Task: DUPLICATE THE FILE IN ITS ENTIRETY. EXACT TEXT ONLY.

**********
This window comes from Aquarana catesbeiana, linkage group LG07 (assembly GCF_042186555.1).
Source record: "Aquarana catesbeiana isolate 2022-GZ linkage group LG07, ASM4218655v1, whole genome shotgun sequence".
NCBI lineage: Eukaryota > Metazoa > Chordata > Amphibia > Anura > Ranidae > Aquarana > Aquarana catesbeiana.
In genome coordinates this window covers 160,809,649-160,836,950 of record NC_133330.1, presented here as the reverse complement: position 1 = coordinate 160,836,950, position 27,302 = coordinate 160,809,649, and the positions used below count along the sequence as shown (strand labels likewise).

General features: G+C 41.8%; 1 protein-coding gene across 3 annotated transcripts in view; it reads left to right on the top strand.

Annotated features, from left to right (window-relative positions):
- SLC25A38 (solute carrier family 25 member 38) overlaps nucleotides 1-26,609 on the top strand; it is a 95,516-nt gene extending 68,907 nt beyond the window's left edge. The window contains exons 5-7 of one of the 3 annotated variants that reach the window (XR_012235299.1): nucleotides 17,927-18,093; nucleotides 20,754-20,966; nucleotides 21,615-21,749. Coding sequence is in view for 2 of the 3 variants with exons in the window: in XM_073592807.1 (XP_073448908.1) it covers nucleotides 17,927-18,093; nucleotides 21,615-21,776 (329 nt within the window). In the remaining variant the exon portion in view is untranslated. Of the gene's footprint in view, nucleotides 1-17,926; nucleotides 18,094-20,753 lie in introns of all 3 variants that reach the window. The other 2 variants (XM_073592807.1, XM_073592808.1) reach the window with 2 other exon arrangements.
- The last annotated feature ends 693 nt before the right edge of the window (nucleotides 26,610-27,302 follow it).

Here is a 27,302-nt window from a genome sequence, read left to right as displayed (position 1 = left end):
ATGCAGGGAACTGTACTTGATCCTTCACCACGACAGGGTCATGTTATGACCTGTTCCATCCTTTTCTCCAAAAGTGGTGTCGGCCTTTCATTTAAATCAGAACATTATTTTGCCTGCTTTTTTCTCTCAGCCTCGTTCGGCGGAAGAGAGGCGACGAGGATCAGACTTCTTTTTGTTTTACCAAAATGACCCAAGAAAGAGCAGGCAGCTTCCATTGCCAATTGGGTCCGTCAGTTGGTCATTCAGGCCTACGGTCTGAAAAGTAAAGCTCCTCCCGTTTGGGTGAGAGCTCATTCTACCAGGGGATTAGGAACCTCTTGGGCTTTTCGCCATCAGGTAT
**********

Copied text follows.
This window comes from Aquarana catesbeiana, linkage group LG07 (assembly GCF_042186555.1).
Source record: "Aquarana catesbeiana isolate 2022-GZ linkage group LG07, ASM4218655v1, whole genome shotgun sequence".
NCBI lineage: Eukaryota > Metazoa > Chordata > Amphibia > Anura > Ranidae > Aquarana > Aquarana catesbeiana.
In genome coordinates this window covers 160,809,649-160,836,950 of record NC_133330.1, presented here as the reverse complement: position 1 = coordinate 160,836,950, position 27,302 = coordinate 160,809,649, and the positions used below count along the sequence as shown (strand labels likewise).

General features: G+C 41.8%; 1 protein-coding gene across 3 annotated transcripts in view; it reads left to right on the top strand.

Annotated features, from left to right (window-relative positions):
- SLC25A38 (solute carrier family 25 member 38) overlaps nucleotides 1-26,609 on the top strand; it is a 95,516-nt gene extending 68,907 nt beyond the window's left edge. The window contains exons 5-7 of one of the 3 annotated variants that reach the window (XR_012235299.1): nucleotides 17,927-18,093; nucleotides 20,754-20,966; nucleotides 21,615-21,749. Coding sequence is in view for 2 of the 3 variants with exons in the window: in XM_073592807.1 (XP_073448908.1) it covers nucleotides 17,927-18,093; nucleotides 21,615-21,776 (329 nt within the window). In the remaining variant the exon portion in view is untranslated. Of the gene's footprint in view, nucleotides 1-17,926; nucleotides 18,094-20,753 lie in introns of all 3 variants that reach the window. The other 2 variants (XM_073592807.1, XM_073592808.1) reach the window with 2 other exon arrangements.
- The last annotated feature ends 693 nt before the right edge of the window (nucleotides 26,610-27,302 follow it).

Here is a 27,302-nt window from a genome sequence, read left to right as displayed (position 1 = left end):
ATGCAGGGAACTGTACTTGATCCTTCACCACGACAGGGTCATGTTATGACCTGTTCCATCCTTTTCTCCAAAAGTGGTGTCGGCCTTTCATTTAAATCAGAACATTATTTTGCCTGCTTTTTTCTCTCAGCCTCGTTCGGCGGAAGAGAGGCGACGAGGATCAGACTTCTTTTTGTTTTACCAAAATGACCCAAGAAAGAGCAGGCAGCTTCCATTGCCAATTGGGTCCGTCAGTTGGTCATTCAGGCCTACGGTCTGAAAAGTAAAGCTCCTCCCGTTTGGGTGAGAGCTCATTCTACCAGGGGATTAGGAACCTCTTGGGCTTTTCGCCATCAGGTAT